Via Kevin Levin comes word that Dixie Outfitters is preparing a special t-shirt to honor the Southern Heritage Preservation Group. Here’s the shirt, front and back:
First, it suggests that perhaps what Bernard Bee said at First Manassas was “There sits Jackson on a stone wall!” This lends credence to the notion that Bee’s comment was made, not to praise Jackson, but to comment on his inability to move to help at a critical point in the battle. Of course, Jackson’s uniform is of a later vintage than July 1861, but details, details …
Second, it implies something about the service of Confederate soldiers, because the volunteer soldiers of 1861 were rather involuntarily re-upped in 1862 (and beyond), at the same time that the Confederacy introduced conscription. Guess that patriot volunteer spirit had died down a bit by then. Was Stonewall implying that they were less reliable? No wonder he was felled by friendly fire. As for desertion (not exactly a sign of reliability), I doubt Stonewall would have stood (or sat) for that. Dr. Hunter McGuire’s the source of the quote, and it’s worth comparing what McGuire says Jackson said with what Jackson said in comparing volunteers and regular professionals in the Mexican American War (hint: the volunteers did not come off well).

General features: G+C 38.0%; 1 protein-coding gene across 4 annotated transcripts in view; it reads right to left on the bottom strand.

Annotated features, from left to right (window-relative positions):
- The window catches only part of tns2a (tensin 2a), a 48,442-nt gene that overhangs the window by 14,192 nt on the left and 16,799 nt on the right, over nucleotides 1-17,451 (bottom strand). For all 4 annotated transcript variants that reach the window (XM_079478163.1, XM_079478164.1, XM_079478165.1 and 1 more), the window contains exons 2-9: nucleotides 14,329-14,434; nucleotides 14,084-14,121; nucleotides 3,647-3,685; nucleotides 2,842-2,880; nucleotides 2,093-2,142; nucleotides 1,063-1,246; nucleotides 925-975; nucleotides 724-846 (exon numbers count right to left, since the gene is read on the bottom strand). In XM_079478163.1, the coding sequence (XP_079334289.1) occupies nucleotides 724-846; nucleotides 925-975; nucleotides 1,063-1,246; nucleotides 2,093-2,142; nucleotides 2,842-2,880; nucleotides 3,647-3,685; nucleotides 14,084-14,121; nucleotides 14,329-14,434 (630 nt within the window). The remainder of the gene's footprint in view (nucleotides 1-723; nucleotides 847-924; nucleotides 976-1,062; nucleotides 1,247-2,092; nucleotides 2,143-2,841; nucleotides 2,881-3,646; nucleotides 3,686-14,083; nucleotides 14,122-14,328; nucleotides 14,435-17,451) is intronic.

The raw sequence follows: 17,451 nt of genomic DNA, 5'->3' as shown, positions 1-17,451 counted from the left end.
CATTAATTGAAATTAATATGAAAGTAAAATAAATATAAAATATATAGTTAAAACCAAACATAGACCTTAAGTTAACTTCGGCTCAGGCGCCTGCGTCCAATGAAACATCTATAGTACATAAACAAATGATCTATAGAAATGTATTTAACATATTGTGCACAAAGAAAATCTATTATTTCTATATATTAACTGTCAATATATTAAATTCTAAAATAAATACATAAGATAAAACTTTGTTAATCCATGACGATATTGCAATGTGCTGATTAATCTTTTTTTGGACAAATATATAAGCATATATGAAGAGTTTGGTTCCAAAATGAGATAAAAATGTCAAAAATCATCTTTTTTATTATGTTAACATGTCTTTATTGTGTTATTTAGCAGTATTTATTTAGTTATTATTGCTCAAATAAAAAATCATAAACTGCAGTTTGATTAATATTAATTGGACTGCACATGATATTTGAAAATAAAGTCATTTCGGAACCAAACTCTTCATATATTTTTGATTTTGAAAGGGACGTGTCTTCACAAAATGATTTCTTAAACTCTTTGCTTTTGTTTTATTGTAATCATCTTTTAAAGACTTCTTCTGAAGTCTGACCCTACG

Let’s also recall what Sam Watkins said about this legislation:
Soldiers had enlisted for twelve months only, and had faithfully complied with their volunteer obligations; the terms for which they had enlisted had expired, and they naturally looked upon it that they had a right to go home. They had done their duty faithfully and well. They wanted to see their families; in fact, wanted to go home anyhow. War had become a reality; they were tired of it. A law had been passed by the Confederate States Congress called the conscript act. A soldier had no right to volunteer and to choose the branch of service he preferred. He was conscripted. From this time on till the end of the war, a soldier was simply a machine, a conscript. It was mighty rough on rebels. We cursed the war, we cursed Bragg, we cursed the Southern Confederacy. All our pride and valor had gone, and we were sick of war and the Southern Confederacy.
Third, it’s nice that Dixie Outfitters put all the slave states on the shirt, including Missouri and Kentucky. Well, almost all. I can’t quite tell whether Delaware’s on there, and of course someone will remind us of New Jersey’s eighteen slaves in 1860. Fair enough. But where’s Texas? Really?
I think a far more moving shirt could have been made to honor the SHPG by offering images of its most visible leaders, in the spirit of the shirt honoring another dress-up Confederate, H. K. Edgerton. Goodness knows John Zakrzewski loves to post pictures of himself in uniform.
I especially like how in this photo he shows due respect for the proper display of the Confederate Battle Flag:
John C. Hall, Jr. fancies himself an officer. Here he is with General Lee:
And here’s Mr. Zakrzewski hugging Carl W. Roden, no easy task:
Now, why can’t these sweet southern boys, and not sitting Stonewall, be featured on a t-shirt, just like good old H. K.?
I can’t wait for the Virginia Flagger shirt. Neither can you.
Please buy these as gifts, because they’ll keep on giving.